Small is beautiful in northern Togo
Helping Togo adapt to water shortage under a changing climate
“In a changing climate where crops are often washed away by floods, the practice of farming and market gardening in the dry season provides additional income to women's groups and youth. Rehabilitation of water reservoirs will help reduce rural poverty.”
Mr. El Hadj Mossyamba Ali Seydou, Senior Divisional Officer, Savanne District, Togo
Togo is one of several countries with a northern region that borders the Sahara Desert, and the people of the north have for years used earth water reservoirs for their own use and to water their livestock in times of drought. But many of the dams in these poor, rural areas have fallen into disrepair and, with desert encroachment and accelerating climate change, are no longer adequate, threatening the health and development of the local population.
Small is often beautiful in terms of adapting to climate change. In July 2009 the Climate Change and Development – Adapting by Reducing Vulnerability (CC DARE) programme responded to a request from Togo’s Department of Village Water Supply for financial and technical support to help the authorities and communities of Savanne District in northern Togo improve their understanding of climate change adaptation, undertake the rehabilitation of selected water reservoirs, and then use the information and expertise gained to develop a proposal for the rehabilitation of all water reservoirs in Togo.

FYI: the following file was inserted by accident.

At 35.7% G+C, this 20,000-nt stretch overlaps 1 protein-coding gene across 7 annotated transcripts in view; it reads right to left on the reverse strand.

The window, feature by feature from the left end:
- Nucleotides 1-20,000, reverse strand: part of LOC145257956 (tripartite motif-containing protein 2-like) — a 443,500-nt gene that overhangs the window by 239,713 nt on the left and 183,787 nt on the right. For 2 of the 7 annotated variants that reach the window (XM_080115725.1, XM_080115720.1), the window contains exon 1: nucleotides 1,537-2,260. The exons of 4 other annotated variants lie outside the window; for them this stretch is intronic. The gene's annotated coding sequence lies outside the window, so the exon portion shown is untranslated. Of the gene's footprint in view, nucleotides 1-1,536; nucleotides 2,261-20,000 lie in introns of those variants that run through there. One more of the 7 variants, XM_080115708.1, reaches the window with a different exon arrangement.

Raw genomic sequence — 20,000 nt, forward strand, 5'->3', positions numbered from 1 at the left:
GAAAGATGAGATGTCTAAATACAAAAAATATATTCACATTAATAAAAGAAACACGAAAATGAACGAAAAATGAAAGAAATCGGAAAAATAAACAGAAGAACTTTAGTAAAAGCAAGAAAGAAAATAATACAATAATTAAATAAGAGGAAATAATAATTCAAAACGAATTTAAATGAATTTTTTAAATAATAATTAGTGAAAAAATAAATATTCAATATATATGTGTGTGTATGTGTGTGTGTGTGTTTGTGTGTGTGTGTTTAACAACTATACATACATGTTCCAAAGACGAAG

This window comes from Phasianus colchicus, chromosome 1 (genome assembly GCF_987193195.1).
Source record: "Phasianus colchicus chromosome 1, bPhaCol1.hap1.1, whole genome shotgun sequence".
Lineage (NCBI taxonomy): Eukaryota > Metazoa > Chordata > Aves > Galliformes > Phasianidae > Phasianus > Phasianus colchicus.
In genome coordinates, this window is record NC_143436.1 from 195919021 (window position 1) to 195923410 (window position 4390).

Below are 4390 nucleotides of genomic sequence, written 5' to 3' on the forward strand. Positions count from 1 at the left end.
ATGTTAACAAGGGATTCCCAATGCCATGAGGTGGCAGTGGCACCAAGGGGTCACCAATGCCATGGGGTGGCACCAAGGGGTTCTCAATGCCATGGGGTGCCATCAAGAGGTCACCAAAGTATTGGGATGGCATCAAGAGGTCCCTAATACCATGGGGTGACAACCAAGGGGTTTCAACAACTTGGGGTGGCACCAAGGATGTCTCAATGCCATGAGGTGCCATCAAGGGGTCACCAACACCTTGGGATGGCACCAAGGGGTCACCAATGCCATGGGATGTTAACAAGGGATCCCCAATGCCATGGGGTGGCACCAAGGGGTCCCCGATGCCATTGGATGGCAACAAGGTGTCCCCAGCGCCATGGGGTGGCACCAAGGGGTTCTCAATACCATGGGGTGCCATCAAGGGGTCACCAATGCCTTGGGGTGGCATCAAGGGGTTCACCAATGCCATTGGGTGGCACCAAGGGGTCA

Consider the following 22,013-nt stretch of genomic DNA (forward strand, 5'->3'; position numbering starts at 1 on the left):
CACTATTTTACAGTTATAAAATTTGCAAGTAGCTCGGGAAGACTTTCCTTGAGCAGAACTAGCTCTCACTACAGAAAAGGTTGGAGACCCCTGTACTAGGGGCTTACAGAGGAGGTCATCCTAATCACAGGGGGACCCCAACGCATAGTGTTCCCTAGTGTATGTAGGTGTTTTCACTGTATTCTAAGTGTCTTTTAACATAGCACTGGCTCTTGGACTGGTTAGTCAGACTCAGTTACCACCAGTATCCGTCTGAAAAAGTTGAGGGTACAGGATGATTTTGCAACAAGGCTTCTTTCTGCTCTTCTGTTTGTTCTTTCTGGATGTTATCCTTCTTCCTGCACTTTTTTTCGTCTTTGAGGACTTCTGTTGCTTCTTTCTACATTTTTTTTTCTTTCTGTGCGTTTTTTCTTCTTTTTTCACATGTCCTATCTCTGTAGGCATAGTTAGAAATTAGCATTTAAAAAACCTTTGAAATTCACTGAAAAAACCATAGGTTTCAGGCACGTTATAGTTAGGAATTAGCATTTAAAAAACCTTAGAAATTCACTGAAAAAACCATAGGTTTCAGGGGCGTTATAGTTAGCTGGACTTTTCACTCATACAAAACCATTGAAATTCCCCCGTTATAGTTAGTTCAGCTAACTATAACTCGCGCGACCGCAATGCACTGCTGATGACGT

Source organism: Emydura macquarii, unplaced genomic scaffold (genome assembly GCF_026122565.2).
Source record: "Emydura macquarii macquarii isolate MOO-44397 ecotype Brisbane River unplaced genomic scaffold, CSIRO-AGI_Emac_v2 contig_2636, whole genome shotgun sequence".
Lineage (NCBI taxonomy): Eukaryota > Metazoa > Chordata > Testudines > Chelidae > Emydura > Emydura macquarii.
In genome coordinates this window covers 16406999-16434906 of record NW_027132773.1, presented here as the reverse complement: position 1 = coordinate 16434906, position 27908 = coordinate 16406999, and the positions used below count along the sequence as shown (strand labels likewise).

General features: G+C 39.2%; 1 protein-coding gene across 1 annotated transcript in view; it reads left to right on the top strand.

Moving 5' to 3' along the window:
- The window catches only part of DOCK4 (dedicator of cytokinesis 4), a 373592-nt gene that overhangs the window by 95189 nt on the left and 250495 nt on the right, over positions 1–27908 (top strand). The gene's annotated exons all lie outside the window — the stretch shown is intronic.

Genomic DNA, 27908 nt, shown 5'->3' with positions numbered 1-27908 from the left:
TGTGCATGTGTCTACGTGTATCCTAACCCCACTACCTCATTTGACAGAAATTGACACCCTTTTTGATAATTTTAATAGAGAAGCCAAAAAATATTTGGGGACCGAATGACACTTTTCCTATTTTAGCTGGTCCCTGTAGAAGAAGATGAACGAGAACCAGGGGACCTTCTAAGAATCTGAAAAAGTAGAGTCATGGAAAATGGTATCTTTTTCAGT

What CCDARE Did
With funding of $100,000, two dams were rehabilitated, involving excavation, enlargement, construction and reinforcement of dykes, pipe strengthening, and development of channels to feed fish ponds. Overall storage capacity was increased by more than 40 per cent, and the project yielded reliable economic data and concrete adaptation information that will guide future interventions. The joint UNEP and UNDP programme uses funding from the Government of Denmark to make big differences in developing countries that are on the climate front line. Working with the Togo Government local authorities, community leaders and the private sector, the project showed how small, flexible and targeted support can deliver significant change. This includes improving access to water for local communities, enhancing understanding of climate change and the planning and activities necessary to adapt to it, and providing valuable data for bigger interventions elsewhere in the country.
The Big Picture
As a result of this rehabilitation project, local communities have an increased understanding of the role of plants and forests in conserving water and soil, and have been encouraged to landscape water points with appropriate vegetation cover to reduce evaporation and encourage biodiversity renewal. Togo’s Ministry of Water Resources has gained a tool to help manage water policy under a changing climate, supported by more informed communities and local authorities that understand the importance of small dam rehabilitation, and can see the impact of such interventions on people and their livelihoods. The data on costs extracted from the project will not only enable such schemes to be put into practice on a small or large scale elsewhere in Togo and across Africa, but will also allow them to be implemented at a significantly reduced cost and with locally sourced materials.